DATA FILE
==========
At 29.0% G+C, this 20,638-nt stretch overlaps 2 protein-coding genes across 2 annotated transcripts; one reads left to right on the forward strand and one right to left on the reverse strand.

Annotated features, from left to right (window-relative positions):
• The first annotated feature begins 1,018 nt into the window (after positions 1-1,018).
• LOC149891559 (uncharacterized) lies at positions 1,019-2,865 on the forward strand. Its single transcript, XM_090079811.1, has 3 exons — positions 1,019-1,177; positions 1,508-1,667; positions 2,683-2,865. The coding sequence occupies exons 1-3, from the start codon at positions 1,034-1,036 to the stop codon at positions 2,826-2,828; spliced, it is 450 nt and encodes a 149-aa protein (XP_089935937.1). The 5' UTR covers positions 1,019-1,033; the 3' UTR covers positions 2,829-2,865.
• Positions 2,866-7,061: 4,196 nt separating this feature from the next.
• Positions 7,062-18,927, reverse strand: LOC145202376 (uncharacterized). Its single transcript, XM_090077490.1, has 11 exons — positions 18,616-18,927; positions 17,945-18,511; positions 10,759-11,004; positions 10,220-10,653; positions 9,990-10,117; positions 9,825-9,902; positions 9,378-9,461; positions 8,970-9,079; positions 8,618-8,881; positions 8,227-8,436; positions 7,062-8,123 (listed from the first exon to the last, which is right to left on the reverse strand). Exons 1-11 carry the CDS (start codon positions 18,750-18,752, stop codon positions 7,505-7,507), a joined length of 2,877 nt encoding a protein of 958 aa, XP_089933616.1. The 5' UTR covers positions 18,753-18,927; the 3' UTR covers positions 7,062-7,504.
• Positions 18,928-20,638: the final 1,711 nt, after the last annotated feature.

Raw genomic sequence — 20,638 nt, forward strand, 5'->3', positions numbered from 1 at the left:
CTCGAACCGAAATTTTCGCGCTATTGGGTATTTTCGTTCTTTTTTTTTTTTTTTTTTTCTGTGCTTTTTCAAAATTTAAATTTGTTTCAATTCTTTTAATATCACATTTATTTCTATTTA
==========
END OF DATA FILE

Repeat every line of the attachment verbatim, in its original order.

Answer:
At 29.0% G+C, this 20,638-nt stretch overlaps 2 protein-coding genes across 2 annotated transcripts; one reads left to right on the forward strand and one right to left on the reverse strand.

Annotated features, from left to right (window-relative positions):
• The first annotated feature begins 1,018 nt into the window (after positions 1-1,018).
• LOC149891559 (uncharacterized) lies at positions 1,019-2,865 on the forward strand. Its single transcript, XM_090079811.1, has 3 exons — positions 1,019-1,177; positions 1,508-1,667; positions 2,683-2,865. The coding sequence occupies exons 1-3, from the start codon at positions 1,034-1,036 to the stop codon at positions 2,826-2,828; spliced, it is 450 nt and encodes a 149-aa protein (XP_089935937.1). The 5' UTR covers positions 1,019-1,033; the 3' UTR covers positions 2,829-2,865.
• Positions 2,866-7,061: 4,196 nt separating this feature from the next.
• Positions 7,062-18,927, reverse strand: LOC145202376 (uncharacterized). Its single transcript, XM_090077490.1, has 11 exons — positions 18,616-18,927; positions 17,945-18,511; positions 10,759-11,004; positions 10,220-10,653; positions 9,990-10,117; positions 9,825-9,902; positions 9,378-9,461; positions 8,970-9,079; positions 8,618-8,881; positions 8,227-8,436; positions 7,062-8,123 (listed from the first exon to the last, which is right to left on the reverse strand). Exons 1-11 carry the CDS (start codon positions 18,750-18,752, stop codon positions 7,505-7,507), a joined length of 2,877 nt encoding a protein of 958 aa, XP_089933616.1. The 5' UTR covers positions 18,753-18,927; the 3' UTR covers positions 7,062-7,504.
• Positions 18,928-20,638: the final 1,711 nt, after the last annotated feature.

Raw genomic sequence — 20,638 nt, forward strand, 5'->3', positions numbered from 1 at the left:
CTCGAACCGAAATTTTCGCGCTATTGGGTATTTTCGTTCTTTTTTTTTTTTTTTTTTTCTGTGCTTTTTCAAAATTTAAATTTGTTTCAATTCTTTTAATATCACATTTATTTCTATTTA